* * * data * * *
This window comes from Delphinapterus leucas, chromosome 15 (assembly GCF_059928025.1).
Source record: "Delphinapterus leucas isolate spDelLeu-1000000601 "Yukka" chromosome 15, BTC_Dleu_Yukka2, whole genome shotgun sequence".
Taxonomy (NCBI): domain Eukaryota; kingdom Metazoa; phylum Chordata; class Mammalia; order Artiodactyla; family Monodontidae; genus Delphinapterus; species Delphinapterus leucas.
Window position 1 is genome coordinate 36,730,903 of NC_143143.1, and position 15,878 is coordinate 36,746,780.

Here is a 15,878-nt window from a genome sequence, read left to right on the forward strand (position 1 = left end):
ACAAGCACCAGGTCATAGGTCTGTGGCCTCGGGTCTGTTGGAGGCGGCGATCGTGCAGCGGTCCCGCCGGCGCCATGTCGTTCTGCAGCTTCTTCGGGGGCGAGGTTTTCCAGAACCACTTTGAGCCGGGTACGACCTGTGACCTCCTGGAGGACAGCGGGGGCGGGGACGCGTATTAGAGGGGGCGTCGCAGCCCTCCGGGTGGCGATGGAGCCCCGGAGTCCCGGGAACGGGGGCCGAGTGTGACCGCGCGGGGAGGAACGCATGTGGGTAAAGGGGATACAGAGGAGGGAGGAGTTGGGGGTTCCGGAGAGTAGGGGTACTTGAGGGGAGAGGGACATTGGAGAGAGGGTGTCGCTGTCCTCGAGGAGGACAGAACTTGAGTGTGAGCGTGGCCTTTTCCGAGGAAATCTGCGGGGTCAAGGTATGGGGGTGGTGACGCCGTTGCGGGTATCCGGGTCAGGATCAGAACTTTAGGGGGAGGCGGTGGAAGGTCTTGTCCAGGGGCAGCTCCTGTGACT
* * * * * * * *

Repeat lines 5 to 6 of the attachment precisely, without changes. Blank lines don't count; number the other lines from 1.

Here is a 15,878-nt window from a genome sequence, read left to right on the forward strand (position 1 = left end):
ACAAGCACCAGGTCATAGGTCTGTGGCCTCGGGTCTGTTGGAGGCGGCGATCGTGCAGCGGTCCCGCCGGCGCCATGTCGTTCTGCAGCTTCTTCGGGGGCGAGGTTTTCCAGAACCACTTTGAGCCGGGTACGACCTGTGACCTCCTGGAGGACAGCGGGGGCGGGGACGCGTATTAGAGGGGGCGTCGCAGCCCTCCGGGTGGCGATGGAGCCCCGGAGTCCCGGGAACGGGGGCCGAGTGTGACCGCGCGGGGAGGAACGCATGTGGGTAAAGGGGATACAGAGGAGGGAGGAGTTGGGGGTTCCGGAGAGTAGGGGTACTTGAGGGGAGAGGGACATTGGAGAGAGGGTGTCGCTGTCCTCGAGGAGGACAGAACTTGAGTGTGAGCGTGGCCTTTTCCGAGGAAATCTGCGGGGTCAAGGTATGGGGGTGGTGACGCCGTTGCGGGTATCCGGGTCAGGATCAGAACTTTAGGGGGAGGCGGTGGAAGGTCTTGTCCAGGGGCAGCTCCTGTGACT